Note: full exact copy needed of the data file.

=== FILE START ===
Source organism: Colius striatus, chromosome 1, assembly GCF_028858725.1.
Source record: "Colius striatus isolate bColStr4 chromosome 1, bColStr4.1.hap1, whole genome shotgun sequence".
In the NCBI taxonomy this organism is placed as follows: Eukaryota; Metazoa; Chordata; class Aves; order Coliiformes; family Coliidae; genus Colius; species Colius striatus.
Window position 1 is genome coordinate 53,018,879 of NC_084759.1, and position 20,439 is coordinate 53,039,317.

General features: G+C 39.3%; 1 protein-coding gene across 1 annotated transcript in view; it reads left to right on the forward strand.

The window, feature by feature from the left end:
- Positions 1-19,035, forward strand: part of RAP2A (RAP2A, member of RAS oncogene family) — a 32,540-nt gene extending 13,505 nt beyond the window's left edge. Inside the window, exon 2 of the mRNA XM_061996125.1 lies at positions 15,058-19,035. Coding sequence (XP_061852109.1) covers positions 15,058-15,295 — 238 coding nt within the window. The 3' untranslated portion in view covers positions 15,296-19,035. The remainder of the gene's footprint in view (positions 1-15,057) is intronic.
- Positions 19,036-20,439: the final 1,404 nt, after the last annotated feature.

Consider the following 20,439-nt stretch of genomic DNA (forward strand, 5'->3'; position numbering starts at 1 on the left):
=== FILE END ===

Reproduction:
Source organism: Colius striatus, chromosome 1, assembly GCF_028858725.1.
Source record: "Colius striatus isolate bColStr4 chromosome 1, bColStr4.1.hap1, whole genome shotgun sequence".
In the NCBI taxonomy this organism is placed as follows: Eukaryota; Metazoa; Chordata; class Aves; order Coliiformes; family Coliidae; genus Colius; species Colius striatus.
Window position 1 is genome coordinate 53,018,879 of NC_084759.1, and position 20,439 is coordinate 53,039,317.

General features: G+C 39.3%; 1 protein-coding gene across 1 annotated transcript in view; it reads left to right on the forward strand.

The window, feature by feature from the left end:
- Positions 1-19,035, forward strand: part of RAP2A (RAP2A, member of RAS oncogene family) — a 32,540-nt gene extending 13,505 nt beyond the window's left edge. Inside the window, exon 2 of the mRNA XM_061996125.1 lies at positions 15,058-19,035. Coding sequence (XP_061852109.1) covers positions 15,058-15,295 — 238 coding nt within the window. The 3' untranslated portion in view covers positions 15,296-19,035. The remainder of the gene's footprint in view (positions 1-15,057) is intronic.
- Positions 19,036-20,439: the final 1,404 nt, after the last annotated feature.

Consider the following 20,439-nt stretch of genomic DNA (forward strand, 5'->3'; position numbering starts at 1 on the left):